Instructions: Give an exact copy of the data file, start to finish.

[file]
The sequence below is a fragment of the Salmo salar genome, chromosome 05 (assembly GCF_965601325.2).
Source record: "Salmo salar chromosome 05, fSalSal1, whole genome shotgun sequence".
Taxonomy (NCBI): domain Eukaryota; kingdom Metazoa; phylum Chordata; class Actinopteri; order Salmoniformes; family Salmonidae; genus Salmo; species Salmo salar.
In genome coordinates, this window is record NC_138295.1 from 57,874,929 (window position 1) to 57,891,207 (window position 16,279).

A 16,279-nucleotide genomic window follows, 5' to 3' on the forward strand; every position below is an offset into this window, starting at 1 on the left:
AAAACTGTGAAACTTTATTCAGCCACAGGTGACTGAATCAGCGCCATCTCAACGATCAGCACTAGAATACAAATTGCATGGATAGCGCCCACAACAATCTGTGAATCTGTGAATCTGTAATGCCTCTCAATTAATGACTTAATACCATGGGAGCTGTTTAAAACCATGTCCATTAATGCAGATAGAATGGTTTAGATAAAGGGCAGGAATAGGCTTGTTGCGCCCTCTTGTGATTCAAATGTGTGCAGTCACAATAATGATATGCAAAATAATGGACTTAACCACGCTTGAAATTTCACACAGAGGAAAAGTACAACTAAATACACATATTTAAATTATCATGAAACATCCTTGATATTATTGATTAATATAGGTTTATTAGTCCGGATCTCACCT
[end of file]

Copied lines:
The sequence below is a fragment of the Salmo salar genome, chromosome 05 (assembly GCF_965601325.2).
Source record: "Salmo salar chromosome 05, fSalSal1, whole genome shotgun sequence".
Taxonomy (NCBI): domain Eukaryota; kingdom Metazoa; phylum Chordata; class Actinopteri; order Salmoniformes; family Salmonidae; genus Salmo; species Salmo salar.
In genome coordinates, this window is record NC_138295.1 from 57,874,929 (window position 1) to 57,891,207 (window position 16,279).

A 16,279-nucleotide genomic window follows, 5' to 3' on the forward strand; every position below is an offset into this window, starting at 1 on the left:
AAAACTGTGAAACTTTATTCAGCCACAGGTGACTGAATCAGCGCCATCTCAACGATCAGCACTAGAATACAAATTGCATGGATAGCGCCCACAACAATCTGTGAATCTGTGAATCTGTAATGCCTCTCAATTAATGACTTAATACCATGGGAGCTGTTTAAAACCATGTCCATTAATGCAGATAGAATGGTTTAGATAAAGGGCAGGAATAGGCTTGTTGCGCCCTCTTGTGATTCAAATGTGTGCAGTCACAATAATGATATGCAAAATAATGGACTTAACCACGCTTGAAATTTCACACAGAGGAAAAGTACAACTAAATACACATATTTAAATTATCATGAAACATCCTTGATATTATTGATTAATATAGGTTTATTAGTCCGGATCTCACCT